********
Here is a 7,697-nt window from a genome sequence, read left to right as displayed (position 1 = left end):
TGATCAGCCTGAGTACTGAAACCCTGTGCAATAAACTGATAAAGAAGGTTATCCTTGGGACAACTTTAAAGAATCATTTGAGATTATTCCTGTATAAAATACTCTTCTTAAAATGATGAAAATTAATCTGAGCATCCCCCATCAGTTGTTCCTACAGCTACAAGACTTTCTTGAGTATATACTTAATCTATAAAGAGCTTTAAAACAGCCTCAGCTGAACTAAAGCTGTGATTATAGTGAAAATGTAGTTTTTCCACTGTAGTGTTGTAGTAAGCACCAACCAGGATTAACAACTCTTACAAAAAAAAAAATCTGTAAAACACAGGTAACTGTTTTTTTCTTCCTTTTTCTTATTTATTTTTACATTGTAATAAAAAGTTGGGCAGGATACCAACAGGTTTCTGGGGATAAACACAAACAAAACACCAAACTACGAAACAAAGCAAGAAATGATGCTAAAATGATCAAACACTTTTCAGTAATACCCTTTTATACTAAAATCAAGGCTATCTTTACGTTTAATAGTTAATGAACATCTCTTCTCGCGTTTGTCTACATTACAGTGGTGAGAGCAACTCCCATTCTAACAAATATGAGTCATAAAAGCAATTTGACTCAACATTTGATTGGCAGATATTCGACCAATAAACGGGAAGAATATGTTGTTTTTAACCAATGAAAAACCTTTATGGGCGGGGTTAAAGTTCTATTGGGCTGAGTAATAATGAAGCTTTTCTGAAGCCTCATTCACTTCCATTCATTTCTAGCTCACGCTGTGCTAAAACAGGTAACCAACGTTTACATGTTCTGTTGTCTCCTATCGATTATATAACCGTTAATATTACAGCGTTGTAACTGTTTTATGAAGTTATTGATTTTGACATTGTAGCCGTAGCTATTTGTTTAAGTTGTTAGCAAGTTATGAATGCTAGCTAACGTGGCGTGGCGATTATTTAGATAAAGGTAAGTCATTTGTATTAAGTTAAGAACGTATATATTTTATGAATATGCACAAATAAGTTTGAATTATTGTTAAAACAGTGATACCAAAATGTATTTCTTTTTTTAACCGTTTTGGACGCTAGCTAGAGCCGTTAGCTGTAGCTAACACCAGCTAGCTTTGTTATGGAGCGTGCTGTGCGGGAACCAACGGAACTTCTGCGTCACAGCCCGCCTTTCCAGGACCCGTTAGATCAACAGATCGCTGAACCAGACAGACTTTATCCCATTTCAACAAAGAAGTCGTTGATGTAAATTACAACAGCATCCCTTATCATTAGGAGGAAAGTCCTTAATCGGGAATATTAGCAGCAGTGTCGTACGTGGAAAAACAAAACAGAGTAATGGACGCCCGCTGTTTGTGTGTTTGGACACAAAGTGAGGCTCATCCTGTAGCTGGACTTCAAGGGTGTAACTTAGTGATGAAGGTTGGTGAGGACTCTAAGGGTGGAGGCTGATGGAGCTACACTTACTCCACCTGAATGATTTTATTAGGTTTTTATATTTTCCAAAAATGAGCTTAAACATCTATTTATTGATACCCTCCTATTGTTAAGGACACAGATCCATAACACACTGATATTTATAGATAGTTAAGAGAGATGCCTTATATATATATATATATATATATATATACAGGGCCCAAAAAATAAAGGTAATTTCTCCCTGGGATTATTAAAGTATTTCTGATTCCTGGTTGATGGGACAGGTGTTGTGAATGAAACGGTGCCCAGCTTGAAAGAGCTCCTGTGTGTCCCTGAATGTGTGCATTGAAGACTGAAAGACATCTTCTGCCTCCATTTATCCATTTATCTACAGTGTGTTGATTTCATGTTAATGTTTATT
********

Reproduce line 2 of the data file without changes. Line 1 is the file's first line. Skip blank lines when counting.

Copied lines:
TGATCAGCCTGAGTACTGAAACCCTGTGCAATAAACTGATAAAGAAGGTTATCCTTGGGACAACTTTAAAGAATCATTTGAGATTATTCCTGTATAAAATACTCTTCTTAAAATGATGAAAATTAATCTGAGCATCCCCCATCAGTTGTTCCTACAGCTACAAGACTTTCTTGAGTATATACTTAATCTATAAAGAGCTTTAAAACAGCCTCAGCTGAACTAAAGCTGTGATTATAGTGAAAATGTAGTTTTTCCACTGTAGTGTTGTAGTAAGCACCAACCAGGATTAACAACTCTTACAAAAAAAAAAATCTGTAAAACACAGGTAACTGTTTTTTTCTTCCTTTTTCTTATTTATTTTTACATTGTAATAAAAAGTTGGGCAGGATACCAACAGGTTTCTGGGGATAAACACAAACAAAACACCAAACTACGAAACAAAGCAAGAAATGATGCTAAAATGATCAAACACTTTTCAGTAATACCCTTTTATACTAAAATCAAGGCTATCTTTACGTTTAATAGTTAATGAACATCTCTTCTCGCGTTTGTCTACATTACAGTGGTGAGAGCAACTCCCATTCTAACAAATATGAGTCATAAAAGCAATTTGACTCAACATTTGATTGGCAGATATTCGACCAATAAACGGGAAGAATATGTTGTTTTTAACCAATGAAAAACCTTTATGGGCGGGGTTAAAGTTCTATTGGGCTGAGTAATAATGAAGCTTTTCTGAAGCCTCATTCACTTCCATTCATTTCTAGCTCACGCTGTGCTAAAACAGGTAACCAACGTTTACATGTTCTGTTGTCTCCTATCGATTATATAACCGTTAATATTACAGCGTTGTAACTGTTTTATGAAGTTATTGATTTTGACATTGTAGCCGTAGCTATTTGTTTAAGTTGTTAGCAAGTTATGAATGCTAGCTAACGTGGCGTGGCGATTATTTAGATAAAGGTAAGTCATTTGTATTAAGTTAAGAACGTATATATTTTATGAATATGCACAAATAAGTTTGAATTATTGTTAAAACAGTGATACCAAAATGTATTTCTTTTTTTAACCGTTTTGGACGCTAGCTAGAGCCGTTAGCTGTAGCTAACACCAGCTAGCTTTGTTATGGAGCGTGCTGTGCGGGAACCAACGGAACTTCTGCGTCACAGCCCGCCTTTCCAGGACCCGTTAGATCAACAGATCGCTGAACCAGACAGACTTTATCCCATTTCAACAAAGAAGTCGTTGATGTAAATTACAACAGCATCCCTTATCATTAGGAGGAAAGTCCTTAATCGGGAATATTAGCAGCAGTGTCGTACGTGGAAAAACAAAACAGAGTAATGGACGCCCGCTGTTTGTGTGTTTGGACACAAAGTGAGGCTCATCCTGTAGCTGGACTTCAAGGGTGTAACTTAGTGATGAAGGTTGGTGAGGACTCTAAGGGTGGAGGCTGATGGAGCTACACTTACTCCACCTGAATGATTTTATTAGGTTTTTATATTTTCCAAAAATGAGCTTAAACATCTATTTATTGATACCCTCCTATTGTTAAGGACACAGATCCATAACACACTGATATTTATAGATAGTTAAGAGAGATGCCTTATATATATATATATATATATATATATACAGGGCCCAAAAAATAAAGGTAATTTCTCCCTGGGATTATTAAAGTATTTCTGATTCCTGGTTGATGGGACAGGTGTTGTGAATGAAACGGTGCCCAGCTTGAAAGAGCTCCTGTGTGTCCCTGAATGTGTGCATTGAAGACTGAAAGACATCTTCTGCCTCCATTTATCCATTTATCTACAGTGTGTTGATTTCATGTTAATGTTTATT